His kilted legs aching and ginger-browed eyes stinging with sweat, Angus carefully laid the deep-fat fryer and box of Tunnock’s Teacakes on the summit cairn.
The skirl of bagpipes playing Scotland the Brave drifted up from the Highland games now getting underway in the glen, much later than the advertised time.
As the plucky village shinty team snatched defeat from the jaws of victory, their wily, accordion-playing supporters helped themselves to a cargo of rare single malt, washed up on the remote beach earmarked for oil industry development.
A man was stabbed in Glasgow. The Bed & Breakfast was full.
It began to rain.
Somewhere along the North Coast 500, a Ferrari hit a flock of sheep, left the road and overturned, ejecting its tweed-clad occupant (London-based) and spreading a cargo of whisky flavoured marmalade, shortbread and golf clubs across the heather.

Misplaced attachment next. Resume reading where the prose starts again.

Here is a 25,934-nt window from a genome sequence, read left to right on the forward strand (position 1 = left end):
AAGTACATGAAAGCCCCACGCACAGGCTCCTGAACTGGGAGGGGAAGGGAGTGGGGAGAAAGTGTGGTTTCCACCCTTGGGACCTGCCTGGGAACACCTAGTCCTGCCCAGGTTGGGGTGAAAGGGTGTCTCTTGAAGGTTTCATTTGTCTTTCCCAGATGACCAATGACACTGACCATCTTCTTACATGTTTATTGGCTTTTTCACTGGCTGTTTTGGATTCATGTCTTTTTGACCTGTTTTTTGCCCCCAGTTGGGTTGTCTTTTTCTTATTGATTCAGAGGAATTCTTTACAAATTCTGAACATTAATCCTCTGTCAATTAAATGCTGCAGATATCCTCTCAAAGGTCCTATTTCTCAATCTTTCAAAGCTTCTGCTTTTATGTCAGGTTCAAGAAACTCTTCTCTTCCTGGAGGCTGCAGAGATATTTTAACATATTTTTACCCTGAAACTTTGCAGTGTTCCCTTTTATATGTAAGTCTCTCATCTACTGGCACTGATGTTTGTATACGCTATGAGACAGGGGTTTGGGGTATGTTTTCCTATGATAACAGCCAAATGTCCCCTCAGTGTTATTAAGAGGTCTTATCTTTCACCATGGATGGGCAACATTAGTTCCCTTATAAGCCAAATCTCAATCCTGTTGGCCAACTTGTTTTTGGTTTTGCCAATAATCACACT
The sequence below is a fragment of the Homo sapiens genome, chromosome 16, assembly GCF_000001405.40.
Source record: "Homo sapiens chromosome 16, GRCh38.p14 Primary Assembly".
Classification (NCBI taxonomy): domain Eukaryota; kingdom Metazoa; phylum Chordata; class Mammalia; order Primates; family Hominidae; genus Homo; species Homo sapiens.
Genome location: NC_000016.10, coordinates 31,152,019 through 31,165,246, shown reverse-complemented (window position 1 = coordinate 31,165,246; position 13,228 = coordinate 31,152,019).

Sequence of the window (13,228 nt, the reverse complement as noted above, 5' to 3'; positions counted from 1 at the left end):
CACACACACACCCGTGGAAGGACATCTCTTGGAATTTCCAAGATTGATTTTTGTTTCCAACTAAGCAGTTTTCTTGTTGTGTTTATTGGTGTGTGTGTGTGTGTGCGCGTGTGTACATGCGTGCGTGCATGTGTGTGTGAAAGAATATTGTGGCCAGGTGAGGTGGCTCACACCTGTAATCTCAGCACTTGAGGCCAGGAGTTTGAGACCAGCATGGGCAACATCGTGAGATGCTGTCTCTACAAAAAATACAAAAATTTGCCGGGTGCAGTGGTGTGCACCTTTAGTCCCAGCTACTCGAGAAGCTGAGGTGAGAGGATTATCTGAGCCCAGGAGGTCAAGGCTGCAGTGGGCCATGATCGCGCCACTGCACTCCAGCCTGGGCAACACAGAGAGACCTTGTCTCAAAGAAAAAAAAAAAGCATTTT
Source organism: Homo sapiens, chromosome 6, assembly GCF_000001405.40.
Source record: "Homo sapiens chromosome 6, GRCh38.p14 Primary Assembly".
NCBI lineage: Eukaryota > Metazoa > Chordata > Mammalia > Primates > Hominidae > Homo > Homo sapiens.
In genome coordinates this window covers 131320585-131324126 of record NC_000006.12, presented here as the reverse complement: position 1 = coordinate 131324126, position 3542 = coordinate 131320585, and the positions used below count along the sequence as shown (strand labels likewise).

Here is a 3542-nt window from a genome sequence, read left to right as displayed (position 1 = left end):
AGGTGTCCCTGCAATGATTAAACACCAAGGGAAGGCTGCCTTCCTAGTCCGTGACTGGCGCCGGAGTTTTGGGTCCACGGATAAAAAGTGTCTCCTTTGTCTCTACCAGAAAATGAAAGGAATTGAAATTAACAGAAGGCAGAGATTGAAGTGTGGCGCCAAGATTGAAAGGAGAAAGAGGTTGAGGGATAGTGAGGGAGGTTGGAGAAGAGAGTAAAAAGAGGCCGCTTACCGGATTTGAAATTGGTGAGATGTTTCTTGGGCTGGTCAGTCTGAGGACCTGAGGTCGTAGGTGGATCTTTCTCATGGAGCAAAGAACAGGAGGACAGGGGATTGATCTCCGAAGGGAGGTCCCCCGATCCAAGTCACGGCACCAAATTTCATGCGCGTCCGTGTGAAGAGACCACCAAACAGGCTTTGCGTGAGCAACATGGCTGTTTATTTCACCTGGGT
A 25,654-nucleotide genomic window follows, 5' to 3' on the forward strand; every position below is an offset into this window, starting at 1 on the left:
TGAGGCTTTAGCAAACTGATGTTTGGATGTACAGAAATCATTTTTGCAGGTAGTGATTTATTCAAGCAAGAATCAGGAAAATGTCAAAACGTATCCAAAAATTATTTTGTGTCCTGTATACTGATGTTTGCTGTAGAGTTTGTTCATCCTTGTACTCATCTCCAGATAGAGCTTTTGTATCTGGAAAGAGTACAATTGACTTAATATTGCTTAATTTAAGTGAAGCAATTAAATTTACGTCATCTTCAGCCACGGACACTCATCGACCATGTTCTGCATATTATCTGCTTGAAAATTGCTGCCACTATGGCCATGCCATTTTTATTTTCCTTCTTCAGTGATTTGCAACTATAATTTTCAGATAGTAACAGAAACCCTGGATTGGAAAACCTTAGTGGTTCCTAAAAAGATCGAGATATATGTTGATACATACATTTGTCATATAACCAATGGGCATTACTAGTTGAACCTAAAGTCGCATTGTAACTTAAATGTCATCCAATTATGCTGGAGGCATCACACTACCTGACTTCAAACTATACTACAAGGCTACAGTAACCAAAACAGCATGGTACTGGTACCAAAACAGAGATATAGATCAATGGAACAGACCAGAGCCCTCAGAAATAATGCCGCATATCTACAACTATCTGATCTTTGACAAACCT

A stag bellowed at an eagle eating a haggis on a crag overlooking an abandoned croft.
Angus cracked open a celebratory can of Irn Bru, raising it in salute to the monster surfacing on the misty loch, far below.
He’d done it. Ben Cliché was finally conquered.